in order to decode it into a noun which is grammatically
removed somewhat from the mere encumbrances of the words extraction.
That is, that teacher is presented as Teacher
is to show that a Teacher is no longer regarded as one
who teaches; but merely though supposedly beneficially
as one who is regarded by others as one who teaches.
This raises two problems:
a) Teacher implies that the one who is regarded by others
as one who teaches can only be regarded so by others, and not merely
by ones self denoting a relationship which, as
shown above, is intrinsically flawed by virtue of the initial capitalisation
that led us to take this closer look in the first place. Subsequently,
the proper noun Teacher meaning one who is regarded
by others as one who teaches is a redundant word: to regard
something is to imply a relationship of a nature which we
have seen cannot exist in this grammatical form.
b) Teacher meaning one who is regarded by others
as one who teaches makes no direct reference to the original
meaning of the (now corrupted) word teacher: at no point does
it state that actual teaching must take place for one to be regarded
by others as one who teaches; but that they are merely regarded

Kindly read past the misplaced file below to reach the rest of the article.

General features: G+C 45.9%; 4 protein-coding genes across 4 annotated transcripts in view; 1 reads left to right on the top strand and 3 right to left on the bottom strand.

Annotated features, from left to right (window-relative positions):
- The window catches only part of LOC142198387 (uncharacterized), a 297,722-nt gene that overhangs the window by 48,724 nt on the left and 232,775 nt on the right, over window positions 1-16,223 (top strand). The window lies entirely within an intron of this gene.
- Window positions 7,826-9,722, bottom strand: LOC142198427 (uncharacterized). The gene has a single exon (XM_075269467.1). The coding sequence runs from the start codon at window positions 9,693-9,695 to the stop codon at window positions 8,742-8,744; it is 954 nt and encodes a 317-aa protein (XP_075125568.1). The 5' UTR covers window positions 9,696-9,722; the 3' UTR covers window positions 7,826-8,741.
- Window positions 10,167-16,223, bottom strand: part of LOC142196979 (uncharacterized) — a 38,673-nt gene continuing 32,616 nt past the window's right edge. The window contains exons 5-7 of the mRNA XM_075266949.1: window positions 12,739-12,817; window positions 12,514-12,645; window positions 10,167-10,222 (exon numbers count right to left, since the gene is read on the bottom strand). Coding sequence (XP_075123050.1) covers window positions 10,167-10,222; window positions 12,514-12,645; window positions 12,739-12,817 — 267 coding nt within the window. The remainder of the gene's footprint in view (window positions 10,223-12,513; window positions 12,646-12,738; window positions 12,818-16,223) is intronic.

by others as being one who teaches irrespective of whether
any actual teaching actually takes place.
By extension, considering this statements source (an educational
institution using it as a means to assess a trainee teachers eligibility
to qualify as a Teacher), one can assert that said educational
institution recognises that to be a Teacher (one who
is regarded by others as being one who teaches) has little or nothing
to do with being a teacher (one who [actually] teaches).
To return to the third and final usage of (arbitrary) capitalisation:
Training. As with the corruption of the word teacher
into Teacher, the corruption of the word training
into Training follows a similarly-flawed grammatical logic.
The initial capitalisation of the letter t denotes that the
word has taken on a new meaning namely, that of an identifiable
object or thing (as a proper noun) which is singularly distinct. That
is, if one is to accept the capitalisation of training into
Training, one must accept the direct implication made by such
an act as connotative of the words meaning as a distinct entity;
and not a generalised, universal term (as was inherent in the source word